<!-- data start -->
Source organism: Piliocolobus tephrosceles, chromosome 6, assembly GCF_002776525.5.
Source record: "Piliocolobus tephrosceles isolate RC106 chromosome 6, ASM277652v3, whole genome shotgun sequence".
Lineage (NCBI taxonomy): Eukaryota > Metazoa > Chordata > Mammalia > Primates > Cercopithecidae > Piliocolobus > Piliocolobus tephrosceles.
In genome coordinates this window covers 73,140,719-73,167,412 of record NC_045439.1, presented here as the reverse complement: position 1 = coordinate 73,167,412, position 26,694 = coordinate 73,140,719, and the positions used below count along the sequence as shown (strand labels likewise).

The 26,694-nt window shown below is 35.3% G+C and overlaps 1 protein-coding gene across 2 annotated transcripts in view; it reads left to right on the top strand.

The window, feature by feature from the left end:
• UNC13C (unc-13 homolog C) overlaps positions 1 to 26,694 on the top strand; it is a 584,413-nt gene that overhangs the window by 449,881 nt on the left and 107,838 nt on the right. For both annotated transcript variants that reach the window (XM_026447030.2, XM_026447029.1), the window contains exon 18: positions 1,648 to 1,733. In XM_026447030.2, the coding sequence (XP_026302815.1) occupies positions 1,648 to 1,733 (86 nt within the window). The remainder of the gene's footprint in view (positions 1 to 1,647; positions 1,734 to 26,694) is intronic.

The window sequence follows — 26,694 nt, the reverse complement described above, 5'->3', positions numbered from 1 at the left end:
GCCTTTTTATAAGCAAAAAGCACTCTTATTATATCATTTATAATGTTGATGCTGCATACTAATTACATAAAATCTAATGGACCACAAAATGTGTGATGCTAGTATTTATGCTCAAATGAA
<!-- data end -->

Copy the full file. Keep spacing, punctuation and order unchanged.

Source organism: Piliocolobus tephrosceles, chromosome 6, assembly GCF_002776525.5.
Source record: "Piliocolobus tephrosceles isolate RC106 chromosome 6, ASM277652v3, whole genome shotgun sequence".
Lineage (NCBI taxonomy): Eukaryota > Metazoa > Chordata > Mammalia > Primates > Cercopithecidae > Piliocolobus > Piliocolobus tephrosceles.
In genome coordinates this window covers 73,140,719-73,167,412 of record NC_045439.1, presented here as the reverse complement: position 1 = coordinate 73,167,412, position 26,694 = coordinate 73,140,719, and the positions used below count along the sequence as shown (strand labels likewise).

The 26,694-nt window shown below is 35.3% G+C and overlaps 1 protein-coding gene across 2 annotated transcripts in view; it reads left to right on the top strand.

The window, feature by feature from the left end:
• UNC13C (unc-13 homolog C) overlaps positions 1 to 26,694 on the top strand; it is a 584,413-nt gene that overhangs the window by 449,881 nt on the left and 107,838 nt on the right. For both annotated transcript variants that reach the window (XM_026447030.2, XM_026447029.1), the window contains exon 18: positions 1,648 to 1,733. In XM_026447030.2, the coding sequence (XP_026302815.1) occupies positions 1,648 to 1,733 (86 nt within the window). The remainder of the gene's footprint in view (positions 1 to 1,647; positions 1,734 to 26,694) is intronic.

The window sequence follows — 26,694 nt, the reverse complement described above, 5'->3', positions numbered from 1 at the left end:
GCCTTTTTATAAGCAAAAAGCACTCTTATTATATCATTTATAATGTTGATGCTGCATACTAATTACATAAAATCTAATGGACCACAAAATGTGTGATGCTAGTATTTATGCTCAAATGAA